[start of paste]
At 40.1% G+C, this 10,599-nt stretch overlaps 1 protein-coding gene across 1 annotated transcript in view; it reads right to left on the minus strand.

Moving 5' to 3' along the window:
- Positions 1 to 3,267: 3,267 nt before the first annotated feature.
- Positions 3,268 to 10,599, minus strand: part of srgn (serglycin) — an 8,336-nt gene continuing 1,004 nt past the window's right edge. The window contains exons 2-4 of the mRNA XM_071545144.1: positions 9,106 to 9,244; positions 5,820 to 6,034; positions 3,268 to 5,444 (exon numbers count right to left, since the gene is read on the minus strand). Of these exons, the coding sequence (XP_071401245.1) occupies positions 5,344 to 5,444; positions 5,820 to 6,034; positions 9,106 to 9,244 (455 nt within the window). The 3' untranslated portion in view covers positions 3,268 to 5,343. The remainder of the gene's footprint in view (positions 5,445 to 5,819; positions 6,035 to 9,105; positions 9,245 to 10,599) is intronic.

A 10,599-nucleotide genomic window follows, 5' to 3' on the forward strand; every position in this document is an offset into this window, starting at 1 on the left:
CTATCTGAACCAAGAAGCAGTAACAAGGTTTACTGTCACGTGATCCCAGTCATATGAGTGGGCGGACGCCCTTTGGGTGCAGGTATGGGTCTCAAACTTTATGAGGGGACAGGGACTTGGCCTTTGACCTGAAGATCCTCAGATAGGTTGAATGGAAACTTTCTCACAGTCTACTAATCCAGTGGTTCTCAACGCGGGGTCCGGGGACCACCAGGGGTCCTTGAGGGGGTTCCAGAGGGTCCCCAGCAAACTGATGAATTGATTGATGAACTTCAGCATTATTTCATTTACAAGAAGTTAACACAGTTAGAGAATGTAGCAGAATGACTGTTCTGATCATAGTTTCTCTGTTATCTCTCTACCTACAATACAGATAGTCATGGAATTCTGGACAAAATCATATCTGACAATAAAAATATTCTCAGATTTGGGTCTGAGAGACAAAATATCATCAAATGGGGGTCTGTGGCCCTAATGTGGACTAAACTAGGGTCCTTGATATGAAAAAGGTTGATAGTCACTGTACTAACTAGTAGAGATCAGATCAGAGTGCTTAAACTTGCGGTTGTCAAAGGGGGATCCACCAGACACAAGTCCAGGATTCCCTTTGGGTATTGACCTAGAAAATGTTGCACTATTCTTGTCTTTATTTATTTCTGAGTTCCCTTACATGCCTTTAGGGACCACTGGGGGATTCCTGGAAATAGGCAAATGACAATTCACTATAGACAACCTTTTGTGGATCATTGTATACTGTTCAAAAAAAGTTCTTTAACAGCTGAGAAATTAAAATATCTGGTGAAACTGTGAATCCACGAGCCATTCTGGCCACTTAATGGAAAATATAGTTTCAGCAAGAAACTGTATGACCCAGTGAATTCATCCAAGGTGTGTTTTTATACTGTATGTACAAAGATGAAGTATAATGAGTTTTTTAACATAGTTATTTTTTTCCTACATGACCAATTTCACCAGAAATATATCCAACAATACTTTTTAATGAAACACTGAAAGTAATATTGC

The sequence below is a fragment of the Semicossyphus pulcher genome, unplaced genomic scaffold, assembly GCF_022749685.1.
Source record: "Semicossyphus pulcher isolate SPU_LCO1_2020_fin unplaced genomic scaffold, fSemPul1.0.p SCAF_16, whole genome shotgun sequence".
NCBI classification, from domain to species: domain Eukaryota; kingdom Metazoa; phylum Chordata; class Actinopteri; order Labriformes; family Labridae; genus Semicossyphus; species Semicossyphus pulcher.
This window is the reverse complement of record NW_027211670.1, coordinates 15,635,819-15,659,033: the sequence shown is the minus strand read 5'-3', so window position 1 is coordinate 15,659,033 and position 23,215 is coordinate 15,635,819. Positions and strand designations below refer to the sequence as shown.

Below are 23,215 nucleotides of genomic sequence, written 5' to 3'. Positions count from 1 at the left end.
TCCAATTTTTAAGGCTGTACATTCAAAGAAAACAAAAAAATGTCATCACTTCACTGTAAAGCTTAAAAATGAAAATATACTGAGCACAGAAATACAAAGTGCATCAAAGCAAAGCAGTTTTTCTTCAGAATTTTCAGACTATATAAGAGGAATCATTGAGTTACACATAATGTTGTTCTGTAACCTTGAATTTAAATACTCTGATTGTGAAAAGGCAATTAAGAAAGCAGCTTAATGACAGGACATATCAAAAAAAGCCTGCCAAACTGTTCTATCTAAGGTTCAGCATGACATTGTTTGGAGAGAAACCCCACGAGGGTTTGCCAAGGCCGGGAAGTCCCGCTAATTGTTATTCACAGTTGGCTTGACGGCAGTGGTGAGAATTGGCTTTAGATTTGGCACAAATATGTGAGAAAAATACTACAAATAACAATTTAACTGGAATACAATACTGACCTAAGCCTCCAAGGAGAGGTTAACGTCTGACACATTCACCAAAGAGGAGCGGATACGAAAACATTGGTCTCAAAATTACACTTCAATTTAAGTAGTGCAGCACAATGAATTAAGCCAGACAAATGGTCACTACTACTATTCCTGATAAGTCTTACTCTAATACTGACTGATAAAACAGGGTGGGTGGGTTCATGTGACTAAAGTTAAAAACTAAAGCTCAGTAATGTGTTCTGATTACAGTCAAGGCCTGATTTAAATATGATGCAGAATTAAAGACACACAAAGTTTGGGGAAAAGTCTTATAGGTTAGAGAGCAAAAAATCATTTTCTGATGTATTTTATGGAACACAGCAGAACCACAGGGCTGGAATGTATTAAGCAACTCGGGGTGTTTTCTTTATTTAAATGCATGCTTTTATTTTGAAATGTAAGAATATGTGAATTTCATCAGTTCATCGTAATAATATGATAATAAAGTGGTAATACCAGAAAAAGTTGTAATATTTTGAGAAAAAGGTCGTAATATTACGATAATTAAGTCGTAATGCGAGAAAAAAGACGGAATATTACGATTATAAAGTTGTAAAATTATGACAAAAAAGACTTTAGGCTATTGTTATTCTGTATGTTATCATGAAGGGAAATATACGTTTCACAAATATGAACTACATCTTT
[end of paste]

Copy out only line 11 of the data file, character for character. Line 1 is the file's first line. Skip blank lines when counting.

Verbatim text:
Below are 23,215 nucleotides of genomic sequence, written 5' to 3'. Positions count from 1 at the left end.